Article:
Pennines STS First Meeting

Yesterday, for one day only Copenhagen came to Sheffield. Well, not quite. I got together with colleagues from Manchester and across the Pennines for the first meeting of what we’re calling ‘Pennines STS’. It’s a chance for those of us on each side of the hills to discuss work in progress and develop ideas collaboratively. For the first meeting we did an ‘EASST/4S Revisited’, in which we all gave the talks we’d given in Copenhagen last month. It was great to see presentations on a range of subjects from interdisciplinary collaboration, through organic wine, boundary work, and photovoltaics to agency, networks and the Manchester riots 2011.

People and titles of talks

Paul Martin – political economy context of science and social science collaborations
Kate Bulpin – interdisciplinary collaborations in synthetic biology/iGEM
Andrew Balmer – playfulness and collaborations between science and social science
Kate Wiener – temporalities and practices of use and non-use in context of statins
Bridgett Wessels – agency, networks and reflections on ‘third modernity’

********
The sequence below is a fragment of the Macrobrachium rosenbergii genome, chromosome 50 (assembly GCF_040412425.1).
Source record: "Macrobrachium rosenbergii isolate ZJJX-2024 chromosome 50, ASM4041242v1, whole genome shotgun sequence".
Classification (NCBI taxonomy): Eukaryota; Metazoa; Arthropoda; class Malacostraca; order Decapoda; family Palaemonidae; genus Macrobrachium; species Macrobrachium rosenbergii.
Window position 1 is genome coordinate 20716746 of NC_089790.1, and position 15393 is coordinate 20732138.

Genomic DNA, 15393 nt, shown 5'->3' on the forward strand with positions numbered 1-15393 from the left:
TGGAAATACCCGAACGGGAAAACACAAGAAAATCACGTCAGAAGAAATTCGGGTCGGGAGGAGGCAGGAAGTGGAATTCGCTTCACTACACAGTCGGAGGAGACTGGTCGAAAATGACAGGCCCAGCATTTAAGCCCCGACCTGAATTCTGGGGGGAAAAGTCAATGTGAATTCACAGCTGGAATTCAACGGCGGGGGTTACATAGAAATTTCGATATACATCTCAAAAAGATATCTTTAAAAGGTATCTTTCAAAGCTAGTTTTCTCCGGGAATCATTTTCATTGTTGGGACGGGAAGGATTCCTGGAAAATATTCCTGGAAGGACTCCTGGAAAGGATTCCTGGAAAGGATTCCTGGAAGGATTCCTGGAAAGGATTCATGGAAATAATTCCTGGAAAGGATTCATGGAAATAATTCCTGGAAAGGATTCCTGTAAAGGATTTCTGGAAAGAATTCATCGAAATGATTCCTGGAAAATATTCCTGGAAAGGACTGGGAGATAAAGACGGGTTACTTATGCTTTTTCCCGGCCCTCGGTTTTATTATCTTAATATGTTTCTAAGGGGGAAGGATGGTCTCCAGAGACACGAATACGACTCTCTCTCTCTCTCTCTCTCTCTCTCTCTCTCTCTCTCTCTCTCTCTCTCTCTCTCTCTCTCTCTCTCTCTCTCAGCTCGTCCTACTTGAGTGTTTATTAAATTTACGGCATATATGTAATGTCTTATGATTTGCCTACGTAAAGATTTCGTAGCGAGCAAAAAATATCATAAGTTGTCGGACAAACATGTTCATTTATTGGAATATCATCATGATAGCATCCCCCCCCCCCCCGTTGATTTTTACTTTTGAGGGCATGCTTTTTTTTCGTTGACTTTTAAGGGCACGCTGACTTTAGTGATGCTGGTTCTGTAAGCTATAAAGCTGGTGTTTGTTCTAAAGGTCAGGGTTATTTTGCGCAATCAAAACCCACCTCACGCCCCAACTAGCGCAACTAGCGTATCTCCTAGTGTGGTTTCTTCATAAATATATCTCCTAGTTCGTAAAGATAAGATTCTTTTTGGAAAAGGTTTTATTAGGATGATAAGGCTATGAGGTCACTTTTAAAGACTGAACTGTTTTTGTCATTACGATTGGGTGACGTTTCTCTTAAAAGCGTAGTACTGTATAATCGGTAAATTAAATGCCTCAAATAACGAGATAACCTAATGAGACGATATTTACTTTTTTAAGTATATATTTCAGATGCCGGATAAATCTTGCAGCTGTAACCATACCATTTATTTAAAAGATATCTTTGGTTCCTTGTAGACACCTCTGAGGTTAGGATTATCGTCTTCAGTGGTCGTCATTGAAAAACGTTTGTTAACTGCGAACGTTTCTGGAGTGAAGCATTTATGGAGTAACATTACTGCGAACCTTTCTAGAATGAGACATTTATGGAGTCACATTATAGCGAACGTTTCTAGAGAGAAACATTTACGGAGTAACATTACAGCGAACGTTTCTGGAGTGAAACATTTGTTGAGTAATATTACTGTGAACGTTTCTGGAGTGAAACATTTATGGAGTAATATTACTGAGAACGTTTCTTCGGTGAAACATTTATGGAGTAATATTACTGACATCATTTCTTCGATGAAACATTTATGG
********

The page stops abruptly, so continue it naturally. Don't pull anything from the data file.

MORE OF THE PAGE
Matt Watson – photovoltaics, engagement and interdisciplinarity
Elisa Pieri – securitisation, city branding and police practices following the Manchester Riots 2011
Yin-Ling Lin – science and soc-sci/humanities students’ boundary working
Anna Krzywoszynska – organic wine, consumption, taste and branding

[Valuable contributions to discussion also came from Susan Molyneux-Hodgson, Celso Gomez and Rob Meckin]

In a way, much of the discussion turned on the perennial issue of what is we’re trying to do in Science and Technology Studies at the moment and the cognate and similarly recurrent interest in ‘working with’ scientists. Though the differences were sometimes subtle, there were alternative positions being put forward as to how STS might relate to scientific work, sometimes overtly and other times more implicitly. Kate Weiner’s work (conducted with Catherine Will) looked in two directions, both towards STS concepts of ‘users’ and to pharmaceutical science and its concern with patient resistance to drugs. In this regard, Weiner’s work took a traditional method of social research (interviews) in order to nuance concepts in both realms. From my perspective, Kate’s work followed the traditional academic pattern of social science, in that it sought to apply STS to science, rather than to collaboratively work on concepts and research with pharmacologists developing statin drugs or GPs prescribing them. This is the way that much STS work is done, which is not to critique it, but to point towards the established division between production of science and commentary on it, and the way in which the scientists generally seem to speak for the science and we speak for the users, or non-users as the case may be.